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image: Top Ten Innovations 2011

Top Ten Innovations 2011

By | January 1, 2012

Our list of the best and brightest products that 2011 had to offer the life scientist

5 Comments

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Capsule Reviews

By | January 1, 2012

Our Dying Planet, Here Be Dragons, Rat Island, Harnessed

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image: Roanoke Revisited

Roanoke Revisited

By | January 1, 2012

In July 1587, a British colonist named John White accompanied 117 people to settle a small island sheltered within the barrier islands of what would become North Carolina’s Outer Banks. 

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image: Cat Cravings

Cat Cravings

By | January 1, 2012

A mutated feline receptor for sweet tastes explains why cats don’t love sugar but do dig mushrooms.

36 Comments

image: High-Tech Choir Master

High-Tech Choir Master

By | January 1, 2012

Elaine Mardis can make DNA sequencers sing, generating genome data that shed light on evolution and disease.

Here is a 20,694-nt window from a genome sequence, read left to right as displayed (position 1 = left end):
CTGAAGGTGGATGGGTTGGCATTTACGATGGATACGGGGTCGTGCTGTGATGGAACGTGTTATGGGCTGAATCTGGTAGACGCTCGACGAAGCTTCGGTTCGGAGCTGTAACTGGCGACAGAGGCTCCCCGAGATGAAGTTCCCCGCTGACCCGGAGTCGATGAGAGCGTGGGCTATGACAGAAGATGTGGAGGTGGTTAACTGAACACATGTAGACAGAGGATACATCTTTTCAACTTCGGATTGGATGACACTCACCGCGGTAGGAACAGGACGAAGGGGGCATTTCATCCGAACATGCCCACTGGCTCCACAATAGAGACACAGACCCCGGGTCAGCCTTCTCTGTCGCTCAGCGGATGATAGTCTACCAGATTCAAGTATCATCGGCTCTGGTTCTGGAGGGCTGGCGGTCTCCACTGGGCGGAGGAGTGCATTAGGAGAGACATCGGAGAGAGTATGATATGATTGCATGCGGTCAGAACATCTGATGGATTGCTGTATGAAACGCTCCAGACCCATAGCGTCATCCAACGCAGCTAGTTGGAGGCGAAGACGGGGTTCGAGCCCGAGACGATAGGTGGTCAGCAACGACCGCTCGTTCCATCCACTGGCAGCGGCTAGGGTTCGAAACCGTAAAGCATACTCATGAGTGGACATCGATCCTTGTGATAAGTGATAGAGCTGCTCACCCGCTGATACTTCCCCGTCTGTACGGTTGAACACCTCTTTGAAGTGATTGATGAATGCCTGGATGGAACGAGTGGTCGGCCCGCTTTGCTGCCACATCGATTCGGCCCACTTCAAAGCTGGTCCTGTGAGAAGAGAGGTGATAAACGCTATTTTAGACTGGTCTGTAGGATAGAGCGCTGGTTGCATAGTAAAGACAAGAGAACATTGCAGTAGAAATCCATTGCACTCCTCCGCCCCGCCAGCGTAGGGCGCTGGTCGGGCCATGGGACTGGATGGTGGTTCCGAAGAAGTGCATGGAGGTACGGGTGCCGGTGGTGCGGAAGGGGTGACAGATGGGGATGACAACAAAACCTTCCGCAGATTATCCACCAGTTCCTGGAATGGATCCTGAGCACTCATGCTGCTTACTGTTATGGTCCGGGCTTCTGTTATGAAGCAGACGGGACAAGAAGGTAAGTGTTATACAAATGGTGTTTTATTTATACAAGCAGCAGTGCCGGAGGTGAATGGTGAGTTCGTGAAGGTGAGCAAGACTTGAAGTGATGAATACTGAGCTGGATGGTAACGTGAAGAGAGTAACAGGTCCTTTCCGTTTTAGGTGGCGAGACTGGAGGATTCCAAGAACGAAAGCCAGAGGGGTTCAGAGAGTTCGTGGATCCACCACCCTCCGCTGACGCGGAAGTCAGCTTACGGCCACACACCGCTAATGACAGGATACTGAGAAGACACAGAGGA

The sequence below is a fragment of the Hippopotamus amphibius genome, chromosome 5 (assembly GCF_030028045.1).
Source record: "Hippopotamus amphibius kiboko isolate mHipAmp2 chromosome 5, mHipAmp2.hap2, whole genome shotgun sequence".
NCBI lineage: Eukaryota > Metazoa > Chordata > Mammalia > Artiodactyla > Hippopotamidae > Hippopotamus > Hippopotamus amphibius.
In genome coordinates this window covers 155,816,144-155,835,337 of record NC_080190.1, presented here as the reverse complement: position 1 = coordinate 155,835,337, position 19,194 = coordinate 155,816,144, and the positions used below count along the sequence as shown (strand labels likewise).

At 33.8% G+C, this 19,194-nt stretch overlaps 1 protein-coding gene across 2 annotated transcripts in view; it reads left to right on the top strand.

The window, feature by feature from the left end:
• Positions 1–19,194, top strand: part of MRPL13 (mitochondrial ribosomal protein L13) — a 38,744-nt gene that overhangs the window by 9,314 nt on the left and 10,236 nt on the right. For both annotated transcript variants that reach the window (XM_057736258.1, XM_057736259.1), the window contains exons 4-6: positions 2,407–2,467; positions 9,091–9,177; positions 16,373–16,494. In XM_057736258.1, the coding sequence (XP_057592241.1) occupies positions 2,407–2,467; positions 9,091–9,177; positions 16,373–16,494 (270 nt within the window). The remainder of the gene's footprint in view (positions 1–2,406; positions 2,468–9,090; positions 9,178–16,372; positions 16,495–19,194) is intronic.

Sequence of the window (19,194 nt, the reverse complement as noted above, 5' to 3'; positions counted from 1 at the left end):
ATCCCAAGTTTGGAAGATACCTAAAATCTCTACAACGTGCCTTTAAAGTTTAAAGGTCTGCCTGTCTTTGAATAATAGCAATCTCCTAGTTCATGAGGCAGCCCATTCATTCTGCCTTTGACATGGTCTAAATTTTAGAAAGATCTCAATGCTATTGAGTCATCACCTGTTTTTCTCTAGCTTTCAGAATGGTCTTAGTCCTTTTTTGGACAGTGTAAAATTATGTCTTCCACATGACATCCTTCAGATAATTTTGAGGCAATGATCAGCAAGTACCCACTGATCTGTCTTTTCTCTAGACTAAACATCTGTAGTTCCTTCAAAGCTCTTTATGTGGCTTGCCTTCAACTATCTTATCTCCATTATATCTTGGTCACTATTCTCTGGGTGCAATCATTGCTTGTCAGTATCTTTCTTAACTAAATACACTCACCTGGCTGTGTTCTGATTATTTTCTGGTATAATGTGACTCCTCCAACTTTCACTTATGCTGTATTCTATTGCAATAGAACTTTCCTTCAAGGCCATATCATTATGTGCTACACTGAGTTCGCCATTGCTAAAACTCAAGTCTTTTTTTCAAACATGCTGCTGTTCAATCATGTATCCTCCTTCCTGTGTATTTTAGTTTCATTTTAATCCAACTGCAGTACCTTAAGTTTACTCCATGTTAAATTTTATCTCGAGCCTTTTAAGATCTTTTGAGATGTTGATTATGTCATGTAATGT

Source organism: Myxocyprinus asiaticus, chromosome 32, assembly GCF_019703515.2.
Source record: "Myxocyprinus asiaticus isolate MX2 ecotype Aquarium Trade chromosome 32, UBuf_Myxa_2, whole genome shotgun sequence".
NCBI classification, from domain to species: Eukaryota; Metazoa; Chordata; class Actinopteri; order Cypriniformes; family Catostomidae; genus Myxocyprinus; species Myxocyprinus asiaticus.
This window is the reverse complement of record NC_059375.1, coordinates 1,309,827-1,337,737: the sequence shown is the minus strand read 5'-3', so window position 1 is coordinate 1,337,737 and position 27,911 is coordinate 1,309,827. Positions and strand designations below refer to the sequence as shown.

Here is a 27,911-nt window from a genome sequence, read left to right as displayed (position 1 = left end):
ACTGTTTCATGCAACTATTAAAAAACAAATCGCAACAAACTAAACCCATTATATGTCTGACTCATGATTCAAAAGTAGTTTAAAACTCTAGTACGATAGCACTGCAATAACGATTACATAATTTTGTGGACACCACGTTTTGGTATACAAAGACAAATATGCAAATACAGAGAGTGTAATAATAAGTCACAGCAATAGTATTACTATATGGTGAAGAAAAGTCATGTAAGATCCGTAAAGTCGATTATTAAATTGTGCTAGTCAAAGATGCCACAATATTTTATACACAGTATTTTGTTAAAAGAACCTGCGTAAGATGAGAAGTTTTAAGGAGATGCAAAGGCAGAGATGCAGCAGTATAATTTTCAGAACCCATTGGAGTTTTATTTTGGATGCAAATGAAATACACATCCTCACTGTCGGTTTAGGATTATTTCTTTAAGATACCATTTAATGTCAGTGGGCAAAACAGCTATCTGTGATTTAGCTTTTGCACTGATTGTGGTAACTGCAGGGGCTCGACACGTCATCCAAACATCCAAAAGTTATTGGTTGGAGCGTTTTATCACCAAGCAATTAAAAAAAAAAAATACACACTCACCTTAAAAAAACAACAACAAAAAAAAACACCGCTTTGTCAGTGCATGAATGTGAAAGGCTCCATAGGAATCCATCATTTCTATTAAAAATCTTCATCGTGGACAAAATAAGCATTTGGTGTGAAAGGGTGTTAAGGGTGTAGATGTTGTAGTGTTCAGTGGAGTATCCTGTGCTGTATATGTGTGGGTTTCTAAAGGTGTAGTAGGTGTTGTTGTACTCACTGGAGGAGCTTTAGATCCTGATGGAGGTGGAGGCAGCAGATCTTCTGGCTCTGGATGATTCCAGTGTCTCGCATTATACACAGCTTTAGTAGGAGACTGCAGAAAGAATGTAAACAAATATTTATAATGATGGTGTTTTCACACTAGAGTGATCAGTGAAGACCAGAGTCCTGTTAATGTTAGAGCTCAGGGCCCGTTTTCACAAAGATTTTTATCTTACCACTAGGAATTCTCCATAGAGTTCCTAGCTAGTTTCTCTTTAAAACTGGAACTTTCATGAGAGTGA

0 Comments

image: 2011's Best and Brightest

2011's Best and Brightest

By | January 1, 2012

In its brief, 4-year history, The Scientist’s annual Top 10 Innovations contest has become a showcase of the coolest life science tools to emerge in the previous year. 

15 Comments

image: Anthropomorphism: A Peculiar Institution

Anthropomorphism: A Peculiar Institution

By | January 1, 2012

Should we rethink the parallel drawn between “slave-making” ants and human slavery, and other such oversimplifications of animal behavior?

27 Comments

image: Before the Genes Jumped, 1930s

Before the Genes Jumped, 1930s

By | January 1, 2012

How Nobel Laureate Barbara McClintock nearly gave up genetics for meteorology

12 Comments

image: Lost Colony DNA

Lost Colony DNA

By | January 1, 2012

Genotyping could answer a centuries-old mystery about a vanished group of British settlers.

94 Comments

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Speaking of Science

By | January 1, 2012

January 2012's selection of notable quotes

3 Comments

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